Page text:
Featured Research

from universities, journals, and other organizations

Speedier diagnosis of diseases such as cancer likely thanks to new dna analysis technique

Date:
August 4, 2014
Source:
McGill University
Summary:
Researchers have achieved a technical breakthrough that should result in speedier diagnosis of cancer and various pre-natal conditions.

Analysis of long strands of DNA in newly developed machine from McGill University should allow researchers to more quickly spot genetic anomalies linked with pre-natal problems and certain cancers.
Credit: Daniel Berard

The key discovery, which is described online this week in the Proceedings of the National Academy of Sciences (PNAS), lies in a new tool developed by Professors Sabrina Leslie and Walter Reisner of McGill's Physics Department and their collaborator Dr. Rob Sladek of the Génome Québec Innovation Centre. It allows researchers to load long strands of DNA into a tunable nanoscale imaging chamber in ways that maintain their structural identity and under conditions that are similar to those found in the human body.

Related Articles


This newly developed "Convex Lens-Induced Confinement" (CLIC) will permit researchers to rapidly map large genomes while at the same time clearly identifying specific gene sequences from single cells with single-molecule resolution, a process that is critical to diagnosing diseases like cancer.

CLIC, the new tool, can sit on top of a standard inverted fluorescence microscope used in a university lab. The innovative aspect of CLIC lies in the fact that it allows strands of DNA to be loaded into the imaging chamber from above, a process which allows the strands of DNA to maintain their integrity. Existing tools used for genomic analysis rely on side-loading DNA under pressure into nanochannels in the imaging chamber, a practice that breaks the DNA molecules into small pieces, making it a challenge to reconstruct the genome.

"It's like squeezing many soft spaghetti noodles into long narrow tubes without breaking them," explains Prof. Leslie as she describes what it is like to use CLIC. "Once these long strands of DNA are gently squeezed down into nanochannels from a nanoscale bath above, they become effectively rigid which means that we can map positions along uniformly stretched strands of DNA, while holding them still. This means diagnostics can be performed quickly, one cell at a time, which is critical for diagnosing many pre-natal conditions and the onset of cancer."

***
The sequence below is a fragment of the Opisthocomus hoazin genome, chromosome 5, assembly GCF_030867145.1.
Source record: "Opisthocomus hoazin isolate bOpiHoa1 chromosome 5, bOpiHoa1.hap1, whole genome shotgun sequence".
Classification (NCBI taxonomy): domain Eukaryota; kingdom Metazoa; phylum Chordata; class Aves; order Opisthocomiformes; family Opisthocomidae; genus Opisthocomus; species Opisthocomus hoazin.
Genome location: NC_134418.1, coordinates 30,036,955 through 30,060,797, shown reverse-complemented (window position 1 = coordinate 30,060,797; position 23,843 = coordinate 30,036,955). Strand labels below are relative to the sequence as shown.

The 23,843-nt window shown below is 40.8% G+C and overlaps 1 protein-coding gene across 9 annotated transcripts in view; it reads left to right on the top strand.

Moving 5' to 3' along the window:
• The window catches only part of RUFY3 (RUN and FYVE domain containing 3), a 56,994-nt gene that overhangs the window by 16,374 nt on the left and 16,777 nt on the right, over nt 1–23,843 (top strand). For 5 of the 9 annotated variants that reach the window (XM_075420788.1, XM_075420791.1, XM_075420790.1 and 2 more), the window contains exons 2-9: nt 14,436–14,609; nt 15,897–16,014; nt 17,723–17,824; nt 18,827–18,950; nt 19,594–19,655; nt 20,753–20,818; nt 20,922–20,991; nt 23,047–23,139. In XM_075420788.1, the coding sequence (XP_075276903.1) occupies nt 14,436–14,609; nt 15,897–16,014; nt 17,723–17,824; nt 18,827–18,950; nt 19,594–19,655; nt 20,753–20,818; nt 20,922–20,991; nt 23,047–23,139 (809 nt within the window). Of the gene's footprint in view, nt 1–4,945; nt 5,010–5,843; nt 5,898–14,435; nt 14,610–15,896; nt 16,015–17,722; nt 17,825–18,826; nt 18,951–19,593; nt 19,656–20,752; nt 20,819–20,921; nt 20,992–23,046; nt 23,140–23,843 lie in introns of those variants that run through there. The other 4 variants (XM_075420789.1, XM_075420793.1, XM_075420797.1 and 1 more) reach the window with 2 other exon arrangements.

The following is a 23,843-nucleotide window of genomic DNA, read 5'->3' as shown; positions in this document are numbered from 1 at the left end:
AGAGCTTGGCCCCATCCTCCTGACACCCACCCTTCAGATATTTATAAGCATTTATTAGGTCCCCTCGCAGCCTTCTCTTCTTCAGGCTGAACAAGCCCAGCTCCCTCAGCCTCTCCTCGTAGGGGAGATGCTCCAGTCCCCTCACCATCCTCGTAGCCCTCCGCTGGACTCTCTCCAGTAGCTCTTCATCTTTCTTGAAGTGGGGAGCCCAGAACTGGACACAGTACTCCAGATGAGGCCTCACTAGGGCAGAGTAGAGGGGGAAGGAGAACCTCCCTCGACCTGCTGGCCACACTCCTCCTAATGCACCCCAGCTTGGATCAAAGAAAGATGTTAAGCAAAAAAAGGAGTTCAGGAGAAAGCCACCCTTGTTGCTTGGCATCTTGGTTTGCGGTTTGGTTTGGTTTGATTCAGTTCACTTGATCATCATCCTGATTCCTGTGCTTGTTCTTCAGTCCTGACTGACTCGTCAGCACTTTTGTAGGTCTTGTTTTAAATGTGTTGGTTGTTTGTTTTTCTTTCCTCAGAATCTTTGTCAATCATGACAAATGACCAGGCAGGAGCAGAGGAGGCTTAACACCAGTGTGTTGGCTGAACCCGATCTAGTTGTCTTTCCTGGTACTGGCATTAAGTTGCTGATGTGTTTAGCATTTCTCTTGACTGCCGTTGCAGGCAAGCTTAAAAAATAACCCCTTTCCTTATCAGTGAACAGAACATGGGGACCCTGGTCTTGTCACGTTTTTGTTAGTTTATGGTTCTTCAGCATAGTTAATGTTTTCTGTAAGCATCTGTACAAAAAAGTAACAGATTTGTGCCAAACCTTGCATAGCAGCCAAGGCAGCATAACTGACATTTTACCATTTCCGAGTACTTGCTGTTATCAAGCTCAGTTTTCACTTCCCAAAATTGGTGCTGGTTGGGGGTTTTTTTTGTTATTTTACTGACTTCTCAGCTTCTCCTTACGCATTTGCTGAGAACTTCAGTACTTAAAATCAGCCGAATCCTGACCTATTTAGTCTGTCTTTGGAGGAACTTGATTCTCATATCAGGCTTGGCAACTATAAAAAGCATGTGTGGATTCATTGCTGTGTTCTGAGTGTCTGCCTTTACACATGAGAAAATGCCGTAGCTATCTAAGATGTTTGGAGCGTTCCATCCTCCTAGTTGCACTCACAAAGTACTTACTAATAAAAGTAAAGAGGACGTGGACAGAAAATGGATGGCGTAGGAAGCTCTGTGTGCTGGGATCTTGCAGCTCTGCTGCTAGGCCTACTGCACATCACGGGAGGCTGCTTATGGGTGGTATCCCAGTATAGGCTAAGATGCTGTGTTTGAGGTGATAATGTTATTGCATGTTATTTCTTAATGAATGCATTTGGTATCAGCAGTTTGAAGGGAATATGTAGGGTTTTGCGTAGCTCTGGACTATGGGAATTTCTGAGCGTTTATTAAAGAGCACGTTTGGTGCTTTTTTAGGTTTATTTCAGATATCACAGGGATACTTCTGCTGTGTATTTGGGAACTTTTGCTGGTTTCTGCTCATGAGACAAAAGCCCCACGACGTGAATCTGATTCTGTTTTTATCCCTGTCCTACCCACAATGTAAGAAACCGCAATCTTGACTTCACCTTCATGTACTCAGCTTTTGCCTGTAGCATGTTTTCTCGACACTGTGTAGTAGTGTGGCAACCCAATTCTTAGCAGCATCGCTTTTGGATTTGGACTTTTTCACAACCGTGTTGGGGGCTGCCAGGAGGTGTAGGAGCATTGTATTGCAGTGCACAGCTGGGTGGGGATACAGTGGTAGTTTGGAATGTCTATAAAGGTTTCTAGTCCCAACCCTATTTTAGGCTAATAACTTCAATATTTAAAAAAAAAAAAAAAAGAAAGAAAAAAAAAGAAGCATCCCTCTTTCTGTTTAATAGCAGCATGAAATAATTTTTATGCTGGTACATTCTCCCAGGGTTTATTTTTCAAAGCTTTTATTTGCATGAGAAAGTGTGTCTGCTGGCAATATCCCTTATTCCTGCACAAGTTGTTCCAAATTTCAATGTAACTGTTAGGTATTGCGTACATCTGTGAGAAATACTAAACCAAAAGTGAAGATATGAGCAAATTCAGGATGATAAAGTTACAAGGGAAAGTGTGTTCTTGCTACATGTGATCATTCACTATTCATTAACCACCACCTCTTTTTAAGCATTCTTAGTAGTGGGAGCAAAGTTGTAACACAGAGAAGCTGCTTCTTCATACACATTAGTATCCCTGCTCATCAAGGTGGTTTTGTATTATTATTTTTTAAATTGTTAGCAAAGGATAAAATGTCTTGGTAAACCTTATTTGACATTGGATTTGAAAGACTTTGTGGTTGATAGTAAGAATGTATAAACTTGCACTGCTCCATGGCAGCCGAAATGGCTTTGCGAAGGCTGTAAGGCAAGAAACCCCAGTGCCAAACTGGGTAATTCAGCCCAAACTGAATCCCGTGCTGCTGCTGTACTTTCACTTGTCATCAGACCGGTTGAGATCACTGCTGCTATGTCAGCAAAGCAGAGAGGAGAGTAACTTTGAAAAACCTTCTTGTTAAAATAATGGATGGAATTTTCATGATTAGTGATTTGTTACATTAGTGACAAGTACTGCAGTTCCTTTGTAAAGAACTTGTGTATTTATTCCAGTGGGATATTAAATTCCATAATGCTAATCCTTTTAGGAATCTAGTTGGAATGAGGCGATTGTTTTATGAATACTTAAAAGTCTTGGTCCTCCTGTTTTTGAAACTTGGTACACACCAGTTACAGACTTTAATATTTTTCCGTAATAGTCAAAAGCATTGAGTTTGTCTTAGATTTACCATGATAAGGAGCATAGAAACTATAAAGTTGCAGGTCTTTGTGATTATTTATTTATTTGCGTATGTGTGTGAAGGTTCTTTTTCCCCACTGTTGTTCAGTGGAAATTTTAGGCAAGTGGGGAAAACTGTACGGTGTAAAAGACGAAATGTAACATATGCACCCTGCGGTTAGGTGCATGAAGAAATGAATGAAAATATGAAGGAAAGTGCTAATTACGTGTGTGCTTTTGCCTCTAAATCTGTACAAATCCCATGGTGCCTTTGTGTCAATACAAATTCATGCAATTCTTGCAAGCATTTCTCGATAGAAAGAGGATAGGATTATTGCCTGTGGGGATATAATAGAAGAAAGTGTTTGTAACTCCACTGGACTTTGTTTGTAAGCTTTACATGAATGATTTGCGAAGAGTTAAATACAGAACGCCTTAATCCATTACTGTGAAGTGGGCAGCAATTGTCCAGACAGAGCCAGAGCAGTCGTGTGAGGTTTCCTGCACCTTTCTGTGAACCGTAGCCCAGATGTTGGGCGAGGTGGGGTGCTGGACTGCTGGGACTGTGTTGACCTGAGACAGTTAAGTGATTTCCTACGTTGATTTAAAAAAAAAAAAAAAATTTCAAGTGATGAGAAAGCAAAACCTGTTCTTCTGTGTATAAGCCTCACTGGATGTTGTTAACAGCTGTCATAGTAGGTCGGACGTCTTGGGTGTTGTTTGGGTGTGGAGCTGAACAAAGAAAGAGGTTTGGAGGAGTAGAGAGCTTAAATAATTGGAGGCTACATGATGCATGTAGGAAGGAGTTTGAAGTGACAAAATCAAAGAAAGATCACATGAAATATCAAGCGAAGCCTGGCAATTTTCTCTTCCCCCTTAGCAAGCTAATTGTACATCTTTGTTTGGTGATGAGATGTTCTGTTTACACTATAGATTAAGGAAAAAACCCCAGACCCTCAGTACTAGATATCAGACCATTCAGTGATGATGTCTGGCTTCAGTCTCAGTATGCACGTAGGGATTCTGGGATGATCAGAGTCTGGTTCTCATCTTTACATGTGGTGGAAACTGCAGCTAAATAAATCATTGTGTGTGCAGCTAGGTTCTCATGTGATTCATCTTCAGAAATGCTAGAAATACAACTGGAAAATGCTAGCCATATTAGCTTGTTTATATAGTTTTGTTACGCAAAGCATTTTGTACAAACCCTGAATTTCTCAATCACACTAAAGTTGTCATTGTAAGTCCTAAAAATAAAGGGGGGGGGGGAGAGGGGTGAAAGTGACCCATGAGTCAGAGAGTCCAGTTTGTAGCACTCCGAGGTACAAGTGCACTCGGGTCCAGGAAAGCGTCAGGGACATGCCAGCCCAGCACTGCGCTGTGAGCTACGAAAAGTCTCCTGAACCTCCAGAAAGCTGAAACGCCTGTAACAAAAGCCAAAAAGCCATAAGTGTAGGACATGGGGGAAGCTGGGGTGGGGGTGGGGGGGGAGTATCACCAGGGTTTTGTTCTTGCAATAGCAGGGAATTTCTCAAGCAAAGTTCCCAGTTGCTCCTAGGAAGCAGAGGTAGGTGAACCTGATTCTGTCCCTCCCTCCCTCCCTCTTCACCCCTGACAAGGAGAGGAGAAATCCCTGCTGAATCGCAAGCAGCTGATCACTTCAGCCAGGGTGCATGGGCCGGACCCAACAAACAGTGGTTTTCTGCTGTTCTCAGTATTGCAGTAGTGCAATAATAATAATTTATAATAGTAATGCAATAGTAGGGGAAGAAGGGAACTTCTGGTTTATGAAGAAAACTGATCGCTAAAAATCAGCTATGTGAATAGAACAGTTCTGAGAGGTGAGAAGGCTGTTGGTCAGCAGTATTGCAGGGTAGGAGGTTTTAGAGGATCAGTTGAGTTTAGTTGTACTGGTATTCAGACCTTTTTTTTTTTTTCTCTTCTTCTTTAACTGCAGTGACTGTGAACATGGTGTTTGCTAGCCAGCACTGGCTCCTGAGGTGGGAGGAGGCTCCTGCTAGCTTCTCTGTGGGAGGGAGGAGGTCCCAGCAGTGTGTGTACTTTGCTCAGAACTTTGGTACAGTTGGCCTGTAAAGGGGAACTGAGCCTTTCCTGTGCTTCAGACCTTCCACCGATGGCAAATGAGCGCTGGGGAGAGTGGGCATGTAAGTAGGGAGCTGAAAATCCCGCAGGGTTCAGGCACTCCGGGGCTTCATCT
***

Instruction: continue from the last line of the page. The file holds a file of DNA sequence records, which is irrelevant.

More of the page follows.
"Current practices of genomic analysis typically require tens of thousands of cells worth of genomic material to obtain the information we need, but this new approach works with single cells," says Dr. Rob Sladek of the Génome Québec Innovation Centre. "CLIC will allow researchers to avoid having to spend time stitching together maps of entire genomes as we do under current techniques, and promises to make genomic analysis a much simpler and more efficient process."

"Nanoscale physics has so much to offer biomedicine and diagnostics," adds Prof. Leslie. "CLIC brings the nanoscale regime to the bench top, and genomics is just the beginning."


Story Source:

The above story is based on materials provided by McGill University. Note: Materials may be edited for content and length.


Journal Reference:

  1. D. J. Berard, F. Michaud, S. Mahshid, M. J. Ahamed, C. M. J. McFaul, J. S. Leith, P. Berube, R. Sladek, W. Reisner, S. R. Leslie. Convex lens-induced nanoscale templating. Proceedings of the National Academy of Sciences, 2014; DOI: 10.1073/pnas.1321089111